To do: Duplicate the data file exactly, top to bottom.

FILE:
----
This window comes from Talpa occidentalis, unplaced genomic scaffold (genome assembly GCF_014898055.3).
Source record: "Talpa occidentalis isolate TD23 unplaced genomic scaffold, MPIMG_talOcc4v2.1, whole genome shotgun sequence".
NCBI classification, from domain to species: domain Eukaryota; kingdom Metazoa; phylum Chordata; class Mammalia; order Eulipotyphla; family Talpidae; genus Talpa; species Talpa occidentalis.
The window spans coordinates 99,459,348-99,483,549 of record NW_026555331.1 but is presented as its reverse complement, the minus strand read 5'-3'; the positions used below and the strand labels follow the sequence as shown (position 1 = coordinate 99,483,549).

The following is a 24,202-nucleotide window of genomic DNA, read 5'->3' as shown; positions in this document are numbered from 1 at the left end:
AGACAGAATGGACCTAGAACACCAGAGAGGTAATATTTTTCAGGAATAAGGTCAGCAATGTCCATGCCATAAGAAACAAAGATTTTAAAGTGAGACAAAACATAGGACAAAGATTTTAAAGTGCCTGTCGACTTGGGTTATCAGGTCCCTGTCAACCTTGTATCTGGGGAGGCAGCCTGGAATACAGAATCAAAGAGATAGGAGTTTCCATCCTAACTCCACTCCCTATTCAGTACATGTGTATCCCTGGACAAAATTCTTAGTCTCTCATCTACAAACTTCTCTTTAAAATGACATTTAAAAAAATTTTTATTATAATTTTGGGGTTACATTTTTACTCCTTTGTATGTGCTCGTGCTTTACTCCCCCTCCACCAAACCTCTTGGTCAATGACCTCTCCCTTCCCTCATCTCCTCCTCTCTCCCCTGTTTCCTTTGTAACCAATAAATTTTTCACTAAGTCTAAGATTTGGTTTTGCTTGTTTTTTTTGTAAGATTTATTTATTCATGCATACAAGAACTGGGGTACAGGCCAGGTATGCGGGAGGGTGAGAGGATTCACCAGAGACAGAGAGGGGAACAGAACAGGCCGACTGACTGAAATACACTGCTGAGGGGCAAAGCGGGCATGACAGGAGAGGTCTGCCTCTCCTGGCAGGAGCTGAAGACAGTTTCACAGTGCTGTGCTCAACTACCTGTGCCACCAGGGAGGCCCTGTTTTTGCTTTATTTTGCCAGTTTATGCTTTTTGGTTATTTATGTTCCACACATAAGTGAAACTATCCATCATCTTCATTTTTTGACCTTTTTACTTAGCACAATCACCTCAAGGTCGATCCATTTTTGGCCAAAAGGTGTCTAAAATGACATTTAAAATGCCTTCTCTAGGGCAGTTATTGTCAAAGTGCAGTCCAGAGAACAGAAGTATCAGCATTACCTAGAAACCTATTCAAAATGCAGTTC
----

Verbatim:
This window comes from Talpa occidentalis, unplaced genomic scaffold (genome assembly GCF_014898055.3).
Source record: "Talpa occidentalis isolate TD23 unplaced genomic scaffold, MPIMG_talOcc4v2.1, whole genome shotgun sequence".
NCBI classification, from domain to species: domain Eukaryota; kingdom Metazoa; phylum Chordata; class Mammalia; order Eulipotyphla; family Talpidae; genus Talpa; species Talpa occidentalis.
The window spans coordinates 99,459,348-99,483,549 of record NW_026555331.1 but is presented as its reverse complement, the minus strand read 5'-3'; the positions used below and the strand labels follow the sequence as shown (position 1 = coordinate 99,483,549).

The following is a 24,202-nucleotide window of genomic DNA, read 5'->3' as shown; positions in this document are numbered from 1 at the left end:
AGACAGAATGGACCTAGAACACCAGAGAGGTAATATTTTTCAGGAATAAGGTCAGCAATGTCCATGCCATAAGAAACAAAGATTTTAAAGTGAGACAAAACATAGGACAAAGATTTTAAAGTGCCTGTCGACTTGGGTTATCAGGTCCCTGTCAACCTTGTATCTGGGGAGGCAGCCTGGAATACAGAATCAAAGAGATAGGAGTTTCCATCCTAACTCCACTCCCTATTCAGTACATGTGTATCCCTGGACAAAATTCTTAGTCTCTCATCTACAAACTTCTCTTTAAAATGACATTTAAAAAAATTTTTATTATAATTTTGGGGTTACATTTTTACTCCTTTGTATGTGCTCGTGCTTTACTCCCCCTCCACCAAACCTCTTGGTCAATGACCTCTCCCTTCCCTCATCTCCTCCTCTCTCCCCTGTTTCCTTTGTAACCAATAAATTTTTCACTAAGTCTAAGATTTGGTTTTGCTTGTTTTTTTTGTAAGATTTATTTATTCATGCATACAAGAACTGGGGTACAGGCCAGGTATGCGGGAGGGTGAGAGGATTCACCAGAGACAGAGAGGGGAACAGAACAGGCCGACTGACTGAAATACACTGCTGAGGGGCAAAGCGGGCATGACAGGAGAGGTCTGCCTCTCCTGGCAGGAGCTGAAGACAGTTTCACAGTGCTGTGCTCAACTACCTGTGCCACCAGGGAGGCCCTGTTTTTGCTTTATTTTGCCAGTTTATGCTTTTTGGTTATTTATGTTCCACACATAAGTGAAACTATCCATCATCTTCATTTTTTGACCTTTTTACTTAGCACAATCACCTCAAGGTCGATCCATTTTTGGCCAAAAGGTGTCTAAAATGACATTTAAAATGCCTTCTCTAGGGCAGTTATTGTCAAAGTGCAGTCCAGAGAACAGAAGTATCAGCATTACCTAGAAACCTATTCAAAATGCAGTTC